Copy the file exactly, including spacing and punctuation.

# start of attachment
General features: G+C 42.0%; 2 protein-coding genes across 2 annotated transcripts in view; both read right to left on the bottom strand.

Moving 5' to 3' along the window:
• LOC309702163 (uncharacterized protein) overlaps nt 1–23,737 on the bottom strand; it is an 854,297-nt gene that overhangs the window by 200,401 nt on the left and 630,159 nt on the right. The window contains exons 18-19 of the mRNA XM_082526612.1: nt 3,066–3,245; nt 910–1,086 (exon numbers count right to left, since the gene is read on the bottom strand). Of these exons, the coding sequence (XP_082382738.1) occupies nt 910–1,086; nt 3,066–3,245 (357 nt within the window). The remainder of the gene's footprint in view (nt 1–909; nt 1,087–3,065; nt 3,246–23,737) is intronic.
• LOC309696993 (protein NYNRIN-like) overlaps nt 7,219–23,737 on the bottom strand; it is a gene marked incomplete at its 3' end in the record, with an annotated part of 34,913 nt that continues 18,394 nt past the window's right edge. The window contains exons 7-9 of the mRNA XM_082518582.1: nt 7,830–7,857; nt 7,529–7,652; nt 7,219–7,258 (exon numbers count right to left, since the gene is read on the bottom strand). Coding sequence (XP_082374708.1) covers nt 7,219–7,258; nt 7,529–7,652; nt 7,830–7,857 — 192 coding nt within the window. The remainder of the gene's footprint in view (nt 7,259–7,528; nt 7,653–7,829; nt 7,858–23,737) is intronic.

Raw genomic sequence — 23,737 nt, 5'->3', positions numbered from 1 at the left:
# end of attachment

General features: G+C 42.0%; 2 protein-coding genes across 2 annotated transcripts in view; both read right to left on the bottom strand.

Moving 5' to 3' along the window:
• LOC309702163 (uncharacterized protein) overlaps nt 1–23,737 on the bottom strand; it is an 854,297-nt gene that overhangs the window by 200,401 nt on the left and 630,159 nt on the right. The window contains exons 18-19 of the mRNA XM_082526612.1: nt 3,066–3,245; nt 910–1,086 (exon numbers count right to left, since the gene is read on the bottom strand). Of these exons, the coding sequence (XP_082382738.1) occupies nt 910–1,086; nt 3,066–3,245 (357 nt within the window). The remainder of the gene's footprint in view (nt 1–909; nt 1,087–3,065; nt 3,246–23,737) is intronic.
• LOC309696993 (protein NYNRIN-like) overlaps nt 7,219–23,737 on the bottom strand; it is a gene marked incomplete at its 3' end in the record, with an annotated part of 34,913 nt that continues 18,394 nt past the window's right edge. The window contains exons 7-9 of the mRNA XM_082518582.1: nt 7,830–7,857; nt 7,529–7,652; nt 7,219–7,258 (exon numbers count right to left, since the gene is read on the bottom strand). Coding sequence (XP_082374708.1) covers nt 7,219–7,258; nt 7,529–7,652; nt 7,830–7,857 — 192 coding nt within the window. The remainder of the gene's footprint in view (nt 7,259–7,528; nt 7,653–7,829; nt 7,858–23,737) is intronic.

Raw genomic sequence — 23,737 nt, 5'->3', positions numbered from 1 at the left: